More than Wires: IFLA Highlights Role of Libraries in Providing Meaningful Internet Access at EuroDIG
08 June 2017
With long established worries about the digital divide meeting rapidly growing concerns about fake news, it is clear that alongside the immense benefits the Internet brings, there are also challenges. From the most developed countries in the world, to those which are enjoying connectivity for the first time, there is a need to think beyond the hardware such as computers and wifi emitters.
More and more people recognise that it is the ‘software’ – the knowledge, skills, behaviours and attitudes of individuals in using the Internet that is crucial. This is also an area where libraries have a major role to play.
This is the message that IFLA brought to this year’s EuroDIG – the European Dialogue on Internet Governance, which brought together people from 63 countries, and from across government, intergovernmental organisations, business, academia and civil society, to Tallinn from 5-7 June.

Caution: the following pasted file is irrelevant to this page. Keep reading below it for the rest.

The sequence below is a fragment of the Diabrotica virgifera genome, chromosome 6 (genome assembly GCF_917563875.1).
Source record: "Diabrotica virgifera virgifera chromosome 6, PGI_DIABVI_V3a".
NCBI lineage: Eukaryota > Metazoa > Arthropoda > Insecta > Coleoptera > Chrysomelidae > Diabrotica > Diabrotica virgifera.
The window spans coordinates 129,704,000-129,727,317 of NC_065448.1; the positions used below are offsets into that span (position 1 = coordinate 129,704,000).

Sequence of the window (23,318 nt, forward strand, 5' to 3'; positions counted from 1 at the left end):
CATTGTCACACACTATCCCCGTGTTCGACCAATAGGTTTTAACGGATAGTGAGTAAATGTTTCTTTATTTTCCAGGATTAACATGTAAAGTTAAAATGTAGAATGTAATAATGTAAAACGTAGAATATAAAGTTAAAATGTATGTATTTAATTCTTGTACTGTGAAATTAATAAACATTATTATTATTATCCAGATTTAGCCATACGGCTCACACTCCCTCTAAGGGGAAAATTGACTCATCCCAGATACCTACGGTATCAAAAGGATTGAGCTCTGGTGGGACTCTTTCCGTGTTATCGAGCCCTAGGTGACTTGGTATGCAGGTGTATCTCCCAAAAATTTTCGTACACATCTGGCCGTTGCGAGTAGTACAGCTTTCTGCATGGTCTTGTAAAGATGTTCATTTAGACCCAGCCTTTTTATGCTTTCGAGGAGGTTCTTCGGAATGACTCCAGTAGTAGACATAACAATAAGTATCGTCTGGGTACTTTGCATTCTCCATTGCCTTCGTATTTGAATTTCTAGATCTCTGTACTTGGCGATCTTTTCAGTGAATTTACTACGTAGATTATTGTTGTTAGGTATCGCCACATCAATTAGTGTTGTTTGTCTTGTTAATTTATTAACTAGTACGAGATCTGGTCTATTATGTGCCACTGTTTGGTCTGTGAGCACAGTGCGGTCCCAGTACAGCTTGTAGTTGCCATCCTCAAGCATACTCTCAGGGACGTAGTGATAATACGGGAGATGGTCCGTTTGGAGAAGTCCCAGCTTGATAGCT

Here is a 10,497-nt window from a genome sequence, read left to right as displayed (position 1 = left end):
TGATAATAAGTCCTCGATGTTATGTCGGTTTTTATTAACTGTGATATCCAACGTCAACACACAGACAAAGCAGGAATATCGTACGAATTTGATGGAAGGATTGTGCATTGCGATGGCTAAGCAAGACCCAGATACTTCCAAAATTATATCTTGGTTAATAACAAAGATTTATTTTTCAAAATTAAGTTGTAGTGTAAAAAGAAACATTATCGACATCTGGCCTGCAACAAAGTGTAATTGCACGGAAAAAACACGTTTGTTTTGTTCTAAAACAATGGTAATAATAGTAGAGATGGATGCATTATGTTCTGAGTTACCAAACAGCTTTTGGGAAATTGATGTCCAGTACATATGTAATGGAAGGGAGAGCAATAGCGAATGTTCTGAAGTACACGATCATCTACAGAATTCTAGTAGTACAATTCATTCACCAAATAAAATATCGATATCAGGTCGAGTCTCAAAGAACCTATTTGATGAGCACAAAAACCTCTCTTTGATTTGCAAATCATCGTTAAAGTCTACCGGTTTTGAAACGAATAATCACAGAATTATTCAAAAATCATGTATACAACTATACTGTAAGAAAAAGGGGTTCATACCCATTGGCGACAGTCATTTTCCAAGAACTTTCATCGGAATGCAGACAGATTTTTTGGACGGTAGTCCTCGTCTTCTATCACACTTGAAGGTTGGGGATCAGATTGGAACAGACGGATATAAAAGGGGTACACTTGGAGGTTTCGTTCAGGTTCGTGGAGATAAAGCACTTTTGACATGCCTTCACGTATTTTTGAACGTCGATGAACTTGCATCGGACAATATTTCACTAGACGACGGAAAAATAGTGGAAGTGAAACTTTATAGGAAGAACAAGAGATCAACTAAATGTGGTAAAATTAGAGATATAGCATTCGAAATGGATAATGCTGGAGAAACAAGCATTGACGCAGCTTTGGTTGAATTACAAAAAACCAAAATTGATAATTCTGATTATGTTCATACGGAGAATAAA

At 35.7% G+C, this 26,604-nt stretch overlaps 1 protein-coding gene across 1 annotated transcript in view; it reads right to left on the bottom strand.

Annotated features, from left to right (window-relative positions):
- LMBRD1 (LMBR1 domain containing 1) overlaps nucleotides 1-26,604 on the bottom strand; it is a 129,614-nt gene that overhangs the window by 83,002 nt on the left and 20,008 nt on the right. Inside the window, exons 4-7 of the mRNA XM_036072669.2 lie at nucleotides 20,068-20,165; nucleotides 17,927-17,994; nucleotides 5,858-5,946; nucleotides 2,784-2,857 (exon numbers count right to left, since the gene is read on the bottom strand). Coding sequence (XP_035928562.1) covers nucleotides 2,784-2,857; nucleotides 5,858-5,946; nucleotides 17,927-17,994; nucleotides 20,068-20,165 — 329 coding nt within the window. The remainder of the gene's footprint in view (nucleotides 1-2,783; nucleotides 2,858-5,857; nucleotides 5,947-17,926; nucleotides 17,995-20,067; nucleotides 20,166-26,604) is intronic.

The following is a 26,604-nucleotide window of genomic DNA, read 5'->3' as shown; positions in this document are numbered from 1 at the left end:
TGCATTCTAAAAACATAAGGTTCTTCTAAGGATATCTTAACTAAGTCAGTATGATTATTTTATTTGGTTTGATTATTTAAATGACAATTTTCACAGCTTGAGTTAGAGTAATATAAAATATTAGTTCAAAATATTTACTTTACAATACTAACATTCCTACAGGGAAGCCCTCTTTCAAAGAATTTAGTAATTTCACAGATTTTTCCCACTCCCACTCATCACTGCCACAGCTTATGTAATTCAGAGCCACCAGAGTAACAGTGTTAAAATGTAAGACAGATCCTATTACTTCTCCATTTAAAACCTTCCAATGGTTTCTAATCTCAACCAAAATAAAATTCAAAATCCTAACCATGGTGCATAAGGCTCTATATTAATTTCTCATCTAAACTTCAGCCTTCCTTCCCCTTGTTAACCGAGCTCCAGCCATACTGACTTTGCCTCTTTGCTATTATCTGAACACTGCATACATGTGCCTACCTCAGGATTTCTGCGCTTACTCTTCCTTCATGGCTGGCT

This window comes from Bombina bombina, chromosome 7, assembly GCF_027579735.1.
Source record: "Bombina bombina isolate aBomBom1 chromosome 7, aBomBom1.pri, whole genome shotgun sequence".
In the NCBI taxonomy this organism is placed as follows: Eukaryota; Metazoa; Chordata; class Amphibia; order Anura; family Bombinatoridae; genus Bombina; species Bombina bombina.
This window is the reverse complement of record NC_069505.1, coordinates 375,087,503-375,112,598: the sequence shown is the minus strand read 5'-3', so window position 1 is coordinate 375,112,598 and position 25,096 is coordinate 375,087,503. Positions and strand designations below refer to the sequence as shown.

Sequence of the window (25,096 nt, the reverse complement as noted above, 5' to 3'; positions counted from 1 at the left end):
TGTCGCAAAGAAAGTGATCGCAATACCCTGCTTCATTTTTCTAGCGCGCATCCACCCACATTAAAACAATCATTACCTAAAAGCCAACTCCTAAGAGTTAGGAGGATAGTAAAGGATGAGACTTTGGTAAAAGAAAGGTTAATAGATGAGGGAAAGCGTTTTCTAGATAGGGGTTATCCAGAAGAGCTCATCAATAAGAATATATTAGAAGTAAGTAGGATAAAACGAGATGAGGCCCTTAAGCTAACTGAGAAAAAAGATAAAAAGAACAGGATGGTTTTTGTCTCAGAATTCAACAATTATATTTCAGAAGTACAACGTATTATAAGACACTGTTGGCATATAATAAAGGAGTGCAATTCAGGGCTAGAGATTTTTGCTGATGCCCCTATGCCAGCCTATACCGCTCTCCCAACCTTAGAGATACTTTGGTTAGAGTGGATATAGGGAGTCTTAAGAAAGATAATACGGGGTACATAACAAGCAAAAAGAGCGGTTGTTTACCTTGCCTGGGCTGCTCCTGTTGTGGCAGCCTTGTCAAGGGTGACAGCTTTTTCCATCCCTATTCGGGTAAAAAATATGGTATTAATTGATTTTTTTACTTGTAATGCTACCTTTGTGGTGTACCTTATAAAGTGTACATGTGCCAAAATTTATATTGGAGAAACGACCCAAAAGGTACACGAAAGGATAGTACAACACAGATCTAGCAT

Speaking on four different panels, IFLA underlined that their experience, dedication, public service nature, skills, space, and knowledge of community needs make libraries essential to ensure that everyone can find their place and thrive online. From the most basic ICT skills to the deep critical thinking needed to see through fake news and biases, libraries are actively involved.
As well as promoting upcoming work on the Library Map of the World and Development and Access to Information, IFLA also joined a discussion on the Right To Be Forgotten. This provided an opportunity to call on decision makers to remember the importance of archiving and preservation. While privacy requirements can justify the removal of links from search results, they should not lead to the irrevocable destruction of materials.
IFLA encourages its members to engage in regional and national meetings of the Internet Governance Forum. You can find a list of upcoming meetings here, and more information about IFLA’s work here.